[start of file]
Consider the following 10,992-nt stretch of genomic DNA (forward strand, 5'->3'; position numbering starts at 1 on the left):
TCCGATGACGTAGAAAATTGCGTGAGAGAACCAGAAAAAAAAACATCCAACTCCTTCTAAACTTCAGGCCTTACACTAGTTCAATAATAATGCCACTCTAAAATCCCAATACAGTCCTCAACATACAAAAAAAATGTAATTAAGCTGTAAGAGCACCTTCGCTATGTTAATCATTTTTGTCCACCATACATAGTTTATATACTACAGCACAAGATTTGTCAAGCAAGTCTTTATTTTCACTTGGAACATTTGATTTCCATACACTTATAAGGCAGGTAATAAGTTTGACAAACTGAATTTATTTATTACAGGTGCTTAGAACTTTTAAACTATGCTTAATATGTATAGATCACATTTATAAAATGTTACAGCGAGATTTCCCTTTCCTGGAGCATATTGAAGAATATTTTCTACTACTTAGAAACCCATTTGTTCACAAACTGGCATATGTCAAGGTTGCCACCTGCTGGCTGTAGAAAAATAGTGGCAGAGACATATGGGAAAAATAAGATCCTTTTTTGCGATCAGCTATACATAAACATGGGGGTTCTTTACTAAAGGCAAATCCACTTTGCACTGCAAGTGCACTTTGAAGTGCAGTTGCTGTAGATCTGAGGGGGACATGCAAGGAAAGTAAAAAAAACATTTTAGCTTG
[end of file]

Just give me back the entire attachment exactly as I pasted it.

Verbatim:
Consider the following 10,992-nt stretch of genomic DNA (forward strand, 5'->3'; position numbering starts at 1 on the left):
TCCGATGACGTAGAAAATTGCGTGAGAGAACCAGAAAAAAAAACATCCAACTCCTTCTAAACTTCAGGCCTTACACTAGTTCAATAATAATGCCACTCTAAAATCCCAATACAGTCCTCAACATACAAAAAAAATGTAATTAAGCTGTAAGAGCACCTTCGCTATGTTAATCATTTTTGTCCACCATACATAGTTTATATACTACAGCACAAGATTTGTCAAGCAAGTCTTTATTTTCACTTGGAACATTTGATTTCCATACACTTATAAGGCAGGTAATAAGTTTGACAAACTGAATTTATTTATTACAGGTGCTTAGAACTTTTAAACTATGCTTAATATGTATAGATCACATTTATAAAATGTTACAGCGAGATTTCCCTTTCCTGGAGCATATTGAAGAATATTTTCTACTACTTAGAAACCCATTTGTTCACAAACTGGCATATGTCAAGGTTGCCACCTGCTGGCTGTAGAAAAATAGTGGCAGAGACATATGGGAAAAATAAGATCCTTTTTTGCGATCAGCTATACATAAACATGGGGGTTCTTTACTAAAGGCAAATCCACTTTGCACTGCAAGTGCACTTTGAAGTGCAGTTGCTGTAGATCTGAGGGGGACATGCAAGGAAAGTAAAAAAAACATTTTAGCTTG